But perhaps the bigger surprise was that it took so long for a senior cabinet member to realise how deeply unfair the Government’s cuts have been for the most vulnerable.
The cuts to the Personal Independence Payment, the ex-Minister argued, should not have been “placed within a Budget that benefits higher earning taxpayers”. In interviews since his resignation, Mr Duncan Smith argued that the Conservative Party risk “dividing” society and targeting the worst of the cuts at people who "don't vote for us".
The way Mr Duncan Smith presented this observation suggested that this was something new, something that only his shrewd political mind could have noticed.
But for six years, first in coalition with the Liberal Democrats and now as a majority Government, this tactic has been at the heart of the Conservative’s economic strategy.
Far be it from me to question the authenticity of Mr Duncan Smith’s conversion, but if it’s taken him this long to realise what George Osborne has been up to, he must not have been paying attention.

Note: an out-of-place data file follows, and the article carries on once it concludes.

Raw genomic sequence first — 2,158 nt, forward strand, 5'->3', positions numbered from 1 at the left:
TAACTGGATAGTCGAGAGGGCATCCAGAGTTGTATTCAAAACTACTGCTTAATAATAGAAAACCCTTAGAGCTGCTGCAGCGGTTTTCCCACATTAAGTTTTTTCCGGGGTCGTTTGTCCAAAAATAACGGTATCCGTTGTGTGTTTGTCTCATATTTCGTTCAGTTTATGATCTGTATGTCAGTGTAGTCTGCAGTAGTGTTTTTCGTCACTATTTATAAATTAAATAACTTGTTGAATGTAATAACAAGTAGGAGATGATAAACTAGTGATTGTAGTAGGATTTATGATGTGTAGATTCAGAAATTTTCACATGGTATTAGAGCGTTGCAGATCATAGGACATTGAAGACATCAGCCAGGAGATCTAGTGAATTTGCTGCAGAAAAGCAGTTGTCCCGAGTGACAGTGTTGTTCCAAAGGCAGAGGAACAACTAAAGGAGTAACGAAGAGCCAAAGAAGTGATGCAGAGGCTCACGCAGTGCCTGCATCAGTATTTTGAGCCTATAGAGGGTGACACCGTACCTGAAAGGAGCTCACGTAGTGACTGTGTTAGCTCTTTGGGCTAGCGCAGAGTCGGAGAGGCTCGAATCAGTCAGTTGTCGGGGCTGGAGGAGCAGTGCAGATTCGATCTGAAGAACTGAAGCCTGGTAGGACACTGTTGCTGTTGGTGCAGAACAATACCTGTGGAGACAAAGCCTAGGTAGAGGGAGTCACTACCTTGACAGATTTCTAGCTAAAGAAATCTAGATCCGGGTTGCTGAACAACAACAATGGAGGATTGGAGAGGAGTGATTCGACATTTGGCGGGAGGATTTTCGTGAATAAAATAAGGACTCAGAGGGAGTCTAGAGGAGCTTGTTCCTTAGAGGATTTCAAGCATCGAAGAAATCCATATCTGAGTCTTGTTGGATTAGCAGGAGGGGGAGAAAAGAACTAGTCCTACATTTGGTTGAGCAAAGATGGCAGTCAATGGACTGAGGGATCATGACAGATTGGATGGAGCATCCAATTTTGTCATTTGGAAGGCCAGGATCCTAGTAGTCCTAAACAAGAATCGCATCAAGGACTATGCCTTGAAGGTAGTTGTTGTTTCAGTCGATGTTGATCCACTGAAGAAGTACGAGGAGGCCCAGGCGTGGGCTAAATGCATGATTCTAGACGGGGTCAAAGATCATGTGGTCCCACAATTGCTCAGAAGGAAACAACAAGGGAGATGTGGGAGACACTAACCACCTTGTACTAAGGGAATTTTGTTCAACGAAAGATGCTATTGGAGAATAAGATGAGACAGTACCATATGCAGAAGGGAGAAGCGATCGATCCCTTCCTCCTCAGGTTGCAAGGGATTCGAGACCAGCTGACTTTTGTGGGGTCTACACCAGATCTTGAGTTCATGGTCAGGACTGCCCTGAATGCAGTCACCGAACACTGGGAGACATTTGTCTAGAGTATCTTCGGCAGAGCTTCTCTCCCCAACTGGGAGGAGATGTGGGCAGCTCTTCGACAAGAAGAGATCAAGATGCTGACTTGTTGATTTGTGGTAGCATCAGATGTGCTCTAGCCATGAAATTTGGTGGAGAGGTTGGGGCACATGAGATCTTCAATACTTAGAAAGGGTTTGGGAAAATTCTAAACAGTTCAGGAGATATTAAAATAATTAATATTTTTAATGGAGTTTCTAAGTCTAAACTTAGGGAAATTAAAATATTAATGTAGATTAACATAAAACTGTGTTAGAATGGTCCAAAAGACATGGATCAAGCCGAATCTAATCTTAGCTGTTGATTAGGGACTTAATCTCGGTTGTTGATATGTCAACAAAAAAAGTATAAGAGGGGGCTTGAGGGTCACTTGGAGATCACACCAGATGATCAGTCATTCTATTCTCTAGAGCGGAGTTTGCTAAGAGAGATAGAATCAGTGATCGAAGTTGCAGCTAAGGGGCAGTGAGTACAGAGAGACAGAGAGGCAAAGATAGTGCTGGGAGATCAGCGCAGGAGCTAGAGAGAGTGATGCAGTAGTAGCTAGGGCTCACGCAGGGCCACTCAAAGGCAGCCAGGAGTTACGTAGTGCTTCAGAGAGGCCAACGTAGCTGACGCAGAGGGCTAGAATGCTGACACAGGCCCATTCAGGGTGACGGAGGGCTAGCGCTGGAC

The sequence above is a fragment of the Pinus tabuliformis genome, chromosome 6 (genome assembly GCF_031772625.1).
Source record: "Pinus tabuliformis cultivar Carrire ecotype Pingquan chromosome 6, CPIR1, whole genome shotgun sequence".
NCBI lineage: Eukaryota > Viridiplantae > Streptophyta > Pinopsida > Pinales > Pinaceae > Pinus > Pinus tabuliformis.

Since 2010, there have been countless examples of the comfortably well off getting a helping hand while the heaviest burden is left to those least equipped to carry it.
We see this at a regional level - as councils and police forces in the Conservative shires are given a funding boost while towns like Rochdale are stretched to breaking point.
We see it in business - independent shops on our high street are burdened with exorbitant business rates while multinational corporations get tax cuts.
We see it at a personal level - with the well off allowed to keep tax relief on pensions while hard working people in Rochdale are handed the bedroom tax and reductions in tax credits.
Iain Duncan Smith acted as head cheerleader during the Chancellor’s Summer Budget speech in July last year. When even he thinks things have gone too far, it is clear the Government needs a serious rethink.